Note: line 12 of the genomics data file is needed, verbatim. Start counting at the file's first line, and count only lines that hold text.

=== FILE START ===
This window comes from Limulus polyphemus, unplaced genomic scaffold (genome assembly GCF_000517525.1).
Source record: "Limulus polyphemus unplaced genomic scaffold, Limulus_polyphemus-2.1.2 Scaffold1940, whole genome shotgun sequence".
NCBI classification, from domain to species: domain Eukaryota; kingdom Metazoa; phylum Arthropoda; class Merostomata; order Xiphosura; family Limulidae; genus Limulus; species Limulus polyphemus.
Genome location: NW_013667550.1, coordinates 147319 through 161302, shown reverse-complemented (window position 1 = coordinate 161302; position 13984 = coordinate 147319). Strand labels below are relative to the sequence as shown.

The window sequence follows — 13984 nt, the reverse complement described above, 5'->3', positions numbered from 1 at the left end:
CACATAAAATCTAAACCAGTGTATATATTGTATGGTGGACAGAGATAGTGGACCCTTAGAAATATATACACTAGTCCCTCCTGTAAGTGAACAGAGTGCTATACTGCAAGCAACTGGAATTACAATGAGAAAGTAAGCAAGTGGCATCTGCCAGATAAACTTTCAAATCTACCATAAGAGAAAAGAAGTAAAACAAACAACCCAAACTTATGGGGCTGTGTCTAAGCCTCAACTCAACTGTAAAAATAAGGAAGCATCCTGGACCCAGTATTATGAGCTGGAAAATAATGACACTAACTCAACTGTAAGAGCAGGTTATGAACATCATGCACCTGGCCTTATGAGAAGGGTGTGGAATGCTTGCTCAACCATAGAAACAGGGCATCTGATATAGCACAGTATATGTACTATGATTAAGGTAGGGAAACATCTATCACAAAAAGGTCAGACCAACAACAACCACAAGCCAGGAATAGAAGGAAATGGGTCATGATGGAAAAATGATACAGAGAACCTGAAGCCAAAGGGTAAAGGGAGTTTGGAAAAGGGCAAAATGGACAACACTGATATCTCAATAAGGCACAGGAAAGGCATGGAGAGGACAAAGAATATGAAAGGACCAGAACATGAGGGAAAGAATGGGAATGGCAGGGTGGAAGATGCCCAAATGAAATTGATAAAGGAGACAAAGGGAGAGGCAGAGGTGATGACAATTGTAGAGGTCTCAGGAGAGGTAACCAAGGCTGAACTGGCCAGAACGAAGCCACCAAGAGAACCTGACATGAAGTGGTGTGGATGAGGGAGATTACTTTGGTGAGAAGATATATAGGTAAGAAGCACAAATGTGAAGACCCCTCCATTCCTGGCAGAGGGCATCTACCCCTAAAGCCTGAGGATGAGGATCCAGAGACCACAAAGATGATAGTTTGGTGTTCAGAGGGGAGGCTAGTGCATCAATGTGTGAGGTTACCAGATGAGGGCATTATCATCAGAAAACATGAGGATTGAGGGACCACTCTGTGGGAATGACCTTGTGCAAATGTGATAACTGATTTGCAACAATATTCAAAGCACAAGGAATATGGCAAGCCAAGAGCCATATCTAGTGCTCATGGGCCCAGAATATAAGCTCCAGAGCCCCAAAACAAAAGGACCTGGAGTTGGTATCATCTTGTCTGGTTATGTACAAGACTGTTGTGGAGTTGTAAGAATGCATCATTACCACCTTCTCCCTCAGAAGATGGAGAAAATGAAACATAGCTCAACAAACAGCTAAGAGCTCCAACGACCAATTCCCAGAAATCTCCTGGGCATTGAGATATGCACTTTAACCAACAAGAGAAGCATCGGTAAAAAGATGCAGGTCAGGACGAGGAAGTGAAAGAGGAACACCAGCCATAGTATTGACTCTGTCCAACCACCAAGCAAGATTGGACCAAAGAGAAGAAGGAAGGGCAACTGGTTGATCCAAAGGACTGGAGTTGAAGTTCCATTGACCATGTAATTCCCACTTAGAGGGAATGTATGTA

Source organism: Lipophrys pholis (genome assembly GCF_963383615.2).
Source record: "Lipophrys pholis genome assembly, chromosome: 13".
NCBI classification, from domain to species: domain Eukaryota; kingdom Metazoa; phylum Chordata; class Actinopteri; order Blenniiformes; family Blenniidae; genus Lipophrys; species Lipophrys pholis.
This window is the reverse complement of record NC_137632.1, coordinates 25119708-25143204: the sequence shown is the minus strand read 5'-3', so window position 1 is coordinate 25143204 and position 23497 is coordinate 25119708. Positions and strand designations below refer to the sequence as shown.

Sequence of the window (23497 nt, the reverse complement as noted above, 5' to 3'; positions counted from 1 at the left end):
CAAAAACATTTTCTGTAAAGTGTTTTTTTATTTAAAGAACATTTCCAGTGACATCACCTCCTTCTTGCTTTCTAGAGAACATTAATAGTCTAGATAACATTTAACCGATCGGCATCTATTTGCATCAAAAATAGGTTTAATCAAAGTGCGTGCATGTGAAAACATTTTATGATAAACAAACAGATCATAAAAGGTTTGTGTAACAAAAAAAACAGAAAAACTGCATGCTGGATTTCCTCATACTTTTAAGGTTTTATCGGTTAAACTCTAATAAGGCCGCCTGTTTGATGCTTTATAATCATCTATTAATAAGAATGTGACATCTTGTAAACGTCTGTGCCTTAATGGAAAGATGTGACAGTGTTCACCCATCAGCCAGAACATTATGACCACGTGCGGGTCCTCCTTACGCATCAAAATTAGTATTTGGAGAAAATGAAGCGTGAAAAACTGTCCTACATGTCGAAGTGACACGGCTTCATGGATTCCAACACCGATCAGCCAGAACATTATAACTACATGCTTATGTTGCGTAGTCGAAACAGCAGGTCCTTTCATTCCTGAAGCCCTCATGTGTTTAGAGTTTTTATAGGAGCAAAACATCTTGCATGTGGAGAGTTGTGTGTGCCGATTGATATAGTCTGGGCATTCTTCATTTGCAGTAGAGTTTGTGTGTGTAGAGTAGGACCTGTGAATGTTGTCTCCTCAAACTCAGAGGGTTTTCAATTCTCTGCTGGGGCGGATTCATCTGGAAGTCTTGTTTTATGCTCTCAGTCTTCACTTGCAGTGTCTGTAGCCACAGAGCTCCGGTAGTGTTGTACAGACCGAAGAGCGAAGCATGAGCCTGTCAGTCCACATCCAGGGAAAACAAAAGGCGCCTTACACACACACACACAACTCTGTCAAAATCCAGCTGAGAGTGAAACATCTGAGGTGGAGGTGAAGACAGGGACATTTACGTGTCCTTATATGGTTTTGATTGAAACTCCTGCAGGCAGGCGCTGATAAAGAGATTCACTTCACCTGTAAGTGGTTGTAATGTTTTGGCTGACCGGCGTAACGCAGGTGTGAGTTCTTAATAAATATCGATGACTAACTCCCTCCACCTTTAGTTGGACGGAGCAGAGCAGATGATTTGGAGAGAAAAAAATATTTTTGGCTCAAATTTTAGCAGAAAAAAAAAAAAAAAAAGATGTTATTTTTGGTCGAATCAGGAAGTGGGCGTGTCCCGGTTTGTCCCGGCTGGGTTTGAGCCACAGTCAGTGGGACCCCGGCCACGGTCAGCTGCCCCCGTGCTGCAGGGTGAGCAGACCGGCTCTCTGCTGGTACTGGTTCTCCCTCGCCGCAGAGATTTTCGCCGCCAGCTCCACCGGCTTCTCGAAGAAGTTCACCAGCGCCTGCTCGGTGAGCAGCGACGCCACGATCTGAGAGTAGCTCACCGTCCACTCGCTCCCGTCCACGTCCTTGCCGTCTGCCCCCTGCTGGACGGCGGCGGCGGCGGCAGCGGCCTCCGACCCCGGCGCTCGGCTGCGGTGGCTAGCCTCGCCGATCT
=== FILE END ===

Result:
CAAAAACATTTTCTGTAAAGTGTTTTTTTATTTAAAGAACATTTCCAGTGACATCACCTCCTTCTTGCTTTCTAGAGAACATTAATAGTCTAGATAACATTTAACCGATCGGCATCTATTTGCATCAAAAATAGGTTTAATCAAAGTGCGTGCATGTGAAAACATTTTATGATAAACAAACAGATCATAAAAGGTTTGTGTAACAAAAAAAACAGAAAAACTGCATGCTGGATTTCCTCATACTTTTAAGGTTTTATCGGTTAAACTCTAATAAGGCCGCCTGTTTGATGCTTTATAATCATCTATTAATAAGAATGTGACATCTTGTAAACGTCTGTGCCTTAATGGAAAGATGTGACAGTGTTCACCCATCAGCCAGAACATTATGACCACGTGCGGGTCCTCCTTACGCATCAAAATTAGTATTTGGAGAAAATGAAGCGTGAAAAACTGTCCTACATGTCGAAGTGACACGGCTTCATGGATTCCAACACCGATCAGCCAGAACATTATAACTACATGCTTATGTTGCGTAGTCGAAACAGCAGGTCCTTTCATTCCTGAAGCCCTCATGTGTTTAGAGTTTTTATAGGAGCAAAACATCTTGCATGTGGAGAGTTGTGTGTGCCGATTGATATAGTCTGGGCATTCTTCATTTGCAGTAGAGTTTGTGTGTGTAGAGTAGGACCTGTGAATGTTGTCTCCTCAAACTCAGAGGGTTTTCAATTCTCTGCTGGGGCGGATTCATCTGGAAGTCTTGTTTTATGCTCTCAGTCTTCACTTGCAGTGTCTGTAGCCACAGAGCTCCGGTAGTGTTGTACAGACCGAAGAGCGAAGCATGAGCCTGTCAGTCCACATCCAGGGAAAACAAAAGGCGCCTTACACACACACACACAACTCTGTCAAAATCCAGCTGAGAGTGAAACATCTGAGGTGGAGGTGAAGACAGGGACATTTACGTGTCCTTATATGGTTTTGATTGAAACTCCTGCAGGCAGGCGCTGATAAAGAGATTCACTTCACCTGTAAGTGGTTGTAATGTTTTGGCTGACCGGCGTAACGCAGGTGTGAGTTCTTAATAAATATCGATGACTAACTCCCTCCACCTTTAGTTGGACGGAGCAGAGCAGATGATTTGGAGAGAAAAAAATATTTTTGGCTCAAATTTTAGCAGAAAAAAAAAAAAAAAAAGATGTTATTTTTGGTCGAATCAGGAAGTGGGCGTGTCCCGGTTTGTCCCGGCTGGGTTTGAGCCACAGTCAGTGGGACCCCGGCCACGGTCAGCTGCCCCCGTGCTGCAGGGTGAGCAGACCGGCTCTCTGCTGGTACTGGTTCTCCCTCGCCGCAGAGATTTTCGCCGCCAGCTCCACCGGCTTCTCGAAGAAGTTCACCAGCGCCTGCTCGGTGAGCAGCGACGCCACGATCTGAGAGTAGCTCACCGTCCACTCGCTCCCGTCCACGTCCTTGCCGTCTGCCCCCTGCTGGACGGCGGCGGCGGCGGCAGCGGCCTCCGACCCCGGCGCTCGGCTGCGGTGGCTAGCCTCGCCGATCT